|Frank William Simpson|
|27 March 1909– 13 August 1992|
|Place of birth||Suffolk|
|Place of death||Hampshire|
|Years of service||1929–1959|
|Battles/wars||Second World War|
Officer of the Order of the British Empire
|Full name||Frank William Simpson|
|Born||27 March 1909
Theberton, Suffolk, England
|Died||13 August 1992 (aged 83)
Winchester, Hampshire, England
|Bowling style||Right arm medium pace|
|Domestic team information|
|First-class debut||15 August 1931 Army v MCC|
|Last First-class||30 June 1948 Combined Services v Glamorgan|
|5 wickets in innings||-|
|10 wickets in match||-|
|Source: CricketArchive, 24 December 2007|
Colonel Frank William Simpson DSO OBE (27 March 1909 – August 13, 1992) was a British Army officer who also played cricket, including two first-class games, for various military teams between 1931 and 1954, also playing for the Straits Settlements in 1938 and 1939.
Simpson was born in Suffolk on 27 March 1909 and educated at Merchant Taylors' School, Crosby and at Trinity Hall, Cambridge. He then went on to Royal Military Academy Sandhurst and was commissioned into the Royal Engineers as a second lieutenant on 29 August 1929. He made his first-class cricket debut in August 1931, playing for the Army against the MCC at Lord's as a right-handed batsman and right-arm medium pace bowler. He was promoted lieutenant on 29 August 1932. He was placed on half-pay due to ill-health on 13 April 1936, and returned to full duty, but with reduced seniority, on 15 July 1936.
He played two matches for the Straits Settlements against the Federated Malay States in 1938 and 1939. He was appointed as an adjutant on 28 January 1939 and served throughout the Second World War. By the Normandy Landings he was a substantive captain and temporary major. He was landed in France at 0900 on D-Day in command of 26 and 80 Assault Squadrons, Royal Engineers, in the "Nan Red" sector of Juno Beach. The task of these squadrons, which had only been formed three months previously, was to clear exits through the defences at the top of the beach so that the largely Canadian forces landed there could breakout into the country beyond. One exit "N7" was opened as planned but one troop of AVRE armoured vehicles was landed some distance away from their intended position, and this, combined with a very high-tide, delayed the opening of exit "N6". Simpson managed to reorganise his available forces to open this exit, and some additional ones which were not in the original plans. He also made use of his vehicles to support infantry which was being harassed by snipers hidden in buildings, and organised the traffic on the beach to clear the developing log-jam of men and vehicles. His squadrons also filled a large shell crater in Bernières-sur-Mer which was blocking the way. Despite heavy fire of all types, he moved around on foot, or on borrowed motorcycles. As a result he was recommended for the immediate award of the Distinguished Service Order, which was made on 31 August 1944.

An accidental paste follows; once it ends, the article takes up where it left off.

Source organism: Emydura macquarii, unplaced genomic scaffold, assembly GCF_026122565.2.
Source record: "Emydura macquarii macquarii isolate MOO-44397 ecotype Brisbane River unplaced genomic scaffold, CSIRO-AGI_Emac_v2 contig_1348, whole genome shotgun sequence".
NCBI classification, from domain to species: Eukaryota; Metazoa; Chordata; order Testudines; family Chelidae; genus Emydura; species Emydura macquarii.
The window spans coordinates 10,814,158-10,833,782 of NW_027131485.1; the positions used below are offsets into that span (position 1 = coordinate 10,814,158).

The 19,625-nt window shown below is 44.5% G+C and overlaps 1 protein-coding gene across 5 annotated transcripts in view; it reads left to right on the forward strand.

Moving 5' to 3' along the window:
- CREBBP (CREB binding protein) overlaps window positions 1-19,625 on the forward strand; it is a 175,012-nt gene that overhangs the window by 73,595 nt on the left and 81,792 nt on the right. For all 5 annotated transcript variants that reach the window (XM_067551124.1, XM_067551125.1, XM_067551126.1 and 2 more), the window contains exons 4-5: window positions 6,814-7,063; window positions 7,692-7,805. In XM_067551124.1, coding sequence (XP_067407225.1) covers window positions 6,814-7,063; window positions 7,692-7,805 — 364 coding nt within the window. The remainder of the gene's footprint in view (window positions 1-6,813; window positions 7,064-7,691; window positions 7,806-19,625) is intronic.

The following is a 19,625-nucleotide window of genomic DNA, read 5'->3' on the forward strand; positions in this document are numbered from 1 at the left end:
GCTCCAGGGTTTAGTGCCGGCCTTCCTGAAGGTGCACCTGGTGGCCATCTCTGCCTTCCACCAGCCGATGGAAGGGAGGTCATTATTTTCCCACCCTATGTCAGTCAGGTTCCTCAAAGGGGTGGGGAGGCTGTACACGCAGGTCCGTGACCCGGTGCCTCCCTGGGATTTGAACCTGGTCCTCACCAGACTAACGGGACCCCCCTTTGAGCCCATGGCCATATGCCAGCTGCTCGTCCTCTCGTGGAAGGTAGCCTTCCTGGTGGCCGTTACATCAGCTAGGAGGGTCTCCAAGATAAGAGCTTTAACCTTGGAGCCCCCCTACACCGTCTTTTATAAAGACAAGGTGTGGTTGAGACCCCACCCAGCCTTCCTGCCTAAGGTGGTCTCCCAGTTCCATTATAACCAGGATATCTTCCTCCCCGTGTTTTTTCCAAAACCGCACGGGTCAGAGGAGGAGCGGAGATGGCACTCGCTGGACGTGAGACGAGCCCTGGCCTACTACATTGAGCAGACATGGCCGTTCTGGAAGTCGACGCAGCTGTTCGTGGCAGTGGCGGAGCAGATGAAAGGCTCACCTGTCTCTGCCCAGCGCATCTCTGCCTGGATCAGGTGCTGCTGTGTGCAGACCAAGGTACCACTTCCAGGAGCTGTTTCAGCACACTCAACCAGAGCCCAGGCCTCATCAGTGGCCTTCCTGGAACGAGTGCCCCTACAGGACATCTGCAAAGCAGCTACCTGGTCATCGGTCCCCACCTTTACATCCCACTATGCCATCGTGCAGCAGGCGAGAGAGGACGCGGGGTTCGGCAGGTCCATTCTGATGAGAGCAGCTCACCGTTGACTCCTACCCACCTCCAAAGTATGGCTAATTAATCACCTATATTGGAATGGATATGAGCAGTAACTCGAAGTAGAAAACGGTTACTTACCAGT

After the war, Simpson remained in the Army, and became a substantive major on 1 July 1946. He also continued with his cricket, playing for the Army against the Minor Counties in August 1947, and played his second, and final, first-class match for the Combined Services against Glamorgan in Pontypridd in 1948. He was promoted lieutenant colonel on 31 July 1951, and was posted to the Ministry of Defence in September. Initially he was a secretary to the Joint War Production Committee, and then from August 1952 he was responsible for briefing the UK NATO representatives on those issues. He was also a secretary to the committee working to standardise military stores. His posting was completed in September 1953, and as a result he was appointed an Officer of the Order of the British Empire (OBE) in the 1954 New Year Honours, the counter-signing officer also commented: "Quite apart from his work here, this officer deserves recognition for his services to Army cricket and rugger [Rugby Union] over a long period." He then commanded a Royal Engineers regiment until 31 July 1954, that year he also played cricket for the Army against Hampshire and for the Royal Engineers against the Royal Artillery at Lord's. He was promoted colonel on 29 January 1955, and retired from the army on 29 April 1959. He died in Hampshire in 1992.